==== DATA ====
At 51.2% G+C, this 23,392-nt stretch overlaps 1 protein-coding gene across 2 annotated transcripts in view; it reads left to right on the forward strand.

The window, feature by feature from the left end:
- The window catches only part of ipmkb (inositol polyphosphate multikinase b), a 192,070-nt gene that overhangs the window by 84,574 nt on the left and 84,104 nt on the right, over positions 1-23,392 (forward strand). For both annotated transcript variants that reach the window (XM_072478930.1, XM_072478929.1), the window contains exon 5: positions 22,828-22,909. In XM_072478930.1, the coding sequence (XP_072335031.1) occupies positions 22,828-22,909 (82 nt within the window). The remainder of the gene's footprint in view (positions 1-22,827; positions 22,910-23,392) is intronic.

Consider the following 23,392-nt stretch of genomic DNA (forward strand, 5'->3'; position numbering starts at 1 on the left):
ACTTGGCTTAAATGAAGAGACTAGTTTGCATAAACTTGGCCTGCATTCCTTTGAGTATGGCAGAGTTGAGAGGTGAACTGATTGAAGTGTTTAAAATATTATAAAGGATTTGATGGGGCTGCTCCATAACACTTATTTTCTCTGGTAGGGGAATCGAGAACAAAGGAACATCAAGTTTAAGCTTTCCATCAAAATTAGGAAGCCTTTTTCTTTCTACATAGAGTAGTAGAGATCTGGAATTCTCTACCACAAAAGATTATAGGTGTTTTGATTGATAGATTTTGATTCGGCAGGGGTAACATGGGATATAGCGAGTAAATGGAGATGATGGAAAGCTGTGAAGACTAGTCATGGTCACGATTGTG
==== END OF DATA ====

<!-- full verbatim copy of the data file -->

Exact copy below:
At 51.2% G+C, this 23,392-nt stretch overlaps 1 protein-coding gene across 2 annotated transcripts in view; it reads left to right on the forward strand.

The window, feature by feature from the left end:
- The window catches only part of ipmkb (inositol polyphosphate multikinase b), a 192,070-nt gene that overhangs the window by 84,574 nt on the left and 84,104 nt on the right, over positions 1-23,392 (forward strand). For both annotated transcript variants that reach the window (XM_072478930.1, XM_072478929.1), the window contains exon 5: positions 22,828-22,909. In XM_072478930.1, the coding sequence (XP_072335031.1) occupies positions 22,828-22,909 (82 nt within the window). The remainder of the gene's footprint in view (positions 1-22,827; positions 22,910-23,392) is intronic.

Consider the following 23,392-nt stretch of genomic DNA (forward strand, 5'->3'; position numbering starts at 1 on the left):
ACTTGGCTTAAATGAAGAGACTAGTTTGCATAAACTTGGCCTGCATTCCTTTGAGTATGGCAGAGTTGAGAGGTGAACTGATTGAAGTGTTTAAAATATTATAAAGGATTTGATGGGGCTGCTCCATAACACTTATTTTCTCTGGTAGGGGAATCGAGAACAAAGGAACATCAAGTTTAAGCTTTCCATCAAAATTAGGAAGCCTTTTTCTTTCTACATAGAGTAGTAGAGATCTGGAATTCTCTACCACAAAAGATTATAGGTGTTTTGATTGATAGATTTTGATTCGGCAGGGGTAACATGGGATATAGCGAGTAAATGGAGATGATGGAAAGCTGTGAAGACTAGTCATGGTCACGATTGTG